The news media often gets flack for its "balanced" reporting on climate change that gives undue credence to climate skeptics. But in the U.K., at least, high-circulation newspapers can’t even claim balance when it comes to renewable energy. The Guardian reports on a study of news coverage of renewable energy in July 2009, when the discussion was largely about the "pros and cons of low-carbon energy sources.” The results:
In the Mail, a staggering three-quarters of articles "centrally concerned with renewables" took a negative stance, and only 8% were positive. The Sun came out almost as anti-renewables as the Mail — though largely thanks to the efforts of Jeremy Clarkson, who singlehandedly accounted for two-thirds of the Sun's negative pieces, according to the research.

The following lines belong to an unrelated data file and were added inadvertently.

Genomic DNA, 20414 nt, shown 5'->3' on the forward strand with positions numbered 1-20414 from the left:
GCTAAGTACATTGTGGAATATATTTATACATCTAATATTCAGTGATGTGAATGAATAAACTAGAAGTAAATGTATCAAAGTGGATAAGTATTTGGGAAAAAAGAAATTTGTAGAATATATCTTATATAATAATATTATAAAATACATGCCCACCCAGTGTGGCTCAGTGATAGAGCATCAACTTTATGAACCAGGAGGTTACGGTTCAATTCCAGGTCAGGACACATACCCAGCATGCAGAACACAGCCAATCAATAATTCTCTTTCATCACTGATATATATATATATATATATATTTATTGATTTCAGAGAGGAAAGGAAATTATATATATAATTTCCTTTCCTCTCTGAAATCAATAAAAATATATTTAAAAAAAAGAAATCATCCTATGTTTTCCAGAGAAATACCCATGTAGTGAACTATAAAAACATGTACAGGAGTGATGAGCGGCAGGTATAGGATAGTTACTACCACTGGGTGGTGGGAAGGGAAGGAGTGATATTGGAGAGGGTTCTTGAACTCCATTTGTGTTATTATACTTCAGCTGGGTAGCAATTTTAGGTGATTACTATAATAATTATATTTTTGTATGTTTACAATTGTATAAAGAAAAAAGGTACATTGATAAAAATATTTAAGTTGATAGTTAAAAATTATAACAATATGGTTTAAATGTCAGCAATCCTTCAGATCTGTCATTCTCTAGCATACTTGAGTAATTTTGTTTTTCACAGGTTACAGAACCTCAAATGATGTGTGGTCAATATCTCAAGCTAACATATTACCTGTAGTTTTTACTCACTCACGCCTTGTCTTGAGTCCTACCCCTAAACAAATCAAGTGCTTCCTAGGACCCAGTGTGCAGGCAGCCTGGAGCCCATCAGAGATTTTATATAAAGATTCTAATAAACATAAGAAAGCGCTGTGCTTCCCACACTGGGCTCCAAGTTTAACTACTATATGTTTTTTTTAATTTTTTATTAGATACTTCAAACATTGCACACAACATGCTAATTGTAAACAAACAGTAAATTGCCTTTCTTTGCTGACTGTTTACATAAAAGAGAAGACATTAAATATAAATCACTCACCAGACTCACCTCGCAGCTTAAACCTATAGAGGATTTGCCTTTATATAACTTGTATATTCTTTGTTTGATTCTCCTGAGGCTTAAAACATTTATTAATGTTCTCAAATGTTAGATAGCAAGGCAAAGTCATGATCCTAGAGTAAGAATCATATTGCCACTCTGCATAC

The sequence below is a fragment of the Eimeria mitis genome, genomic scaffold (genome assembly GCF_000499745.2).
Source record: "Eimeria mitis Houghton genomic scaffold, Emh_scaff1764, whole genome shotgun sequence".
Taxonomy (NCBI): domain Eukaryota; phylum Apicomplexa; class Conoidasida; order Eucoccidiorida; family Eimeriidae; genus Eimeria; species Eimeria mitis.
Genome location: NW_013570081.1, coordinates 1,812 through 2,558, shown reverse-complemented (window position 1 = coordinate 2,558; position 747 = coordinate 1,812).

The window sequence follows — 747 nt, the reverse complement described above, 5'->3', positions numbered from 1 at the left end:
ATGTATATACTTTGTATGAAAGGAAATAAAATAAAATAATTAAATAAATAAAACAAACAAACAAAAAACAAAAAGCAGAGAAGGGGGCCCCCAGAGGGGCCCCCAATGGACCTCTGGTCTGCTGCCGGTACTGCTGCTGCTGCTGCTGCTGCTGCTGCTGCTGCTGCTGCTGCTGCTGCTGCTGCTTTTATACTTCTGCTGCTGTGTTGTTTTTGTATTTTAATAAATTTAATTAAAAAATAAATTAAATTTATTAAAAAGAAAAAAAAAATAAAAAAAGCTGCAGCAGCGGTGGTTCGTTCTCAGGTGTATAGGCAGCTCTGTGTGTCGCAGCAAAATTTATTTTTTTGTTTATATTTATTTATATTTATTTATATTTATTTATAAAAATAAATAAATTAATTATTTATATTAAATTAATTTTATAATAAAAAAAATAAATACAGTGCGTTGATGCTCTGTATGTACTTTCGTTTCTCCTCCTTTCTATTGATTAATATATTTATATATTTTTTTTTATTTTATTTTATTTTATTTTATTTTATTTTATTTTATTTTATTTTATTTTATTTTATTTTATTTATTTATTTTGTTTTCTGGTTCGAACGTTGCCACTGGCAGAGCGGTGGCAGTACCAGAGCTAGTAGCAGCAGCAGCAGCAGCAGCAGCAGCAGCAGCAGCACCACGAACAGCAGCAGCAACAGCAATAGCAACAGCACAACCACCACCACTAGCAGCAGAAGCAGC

To be fair, the Daily Mail is sort of the Fox News of British papers. And not all outlets were so negative: the less-read Independent, for instance, gave renewables more positive coverage. But the case of Clarkson, a well-known British columnist, also indicates how much influence one person's negative opinion can have on the fate of clean energy. Clarkson is known for his pro-carbon ways; climate activists protested his attitudes in 2009 by dumping horse dung on his lawn. While probably enormously emotionally satisfying, that action couldn't make millions of people un-read Clarkson's anti-clean energy columns.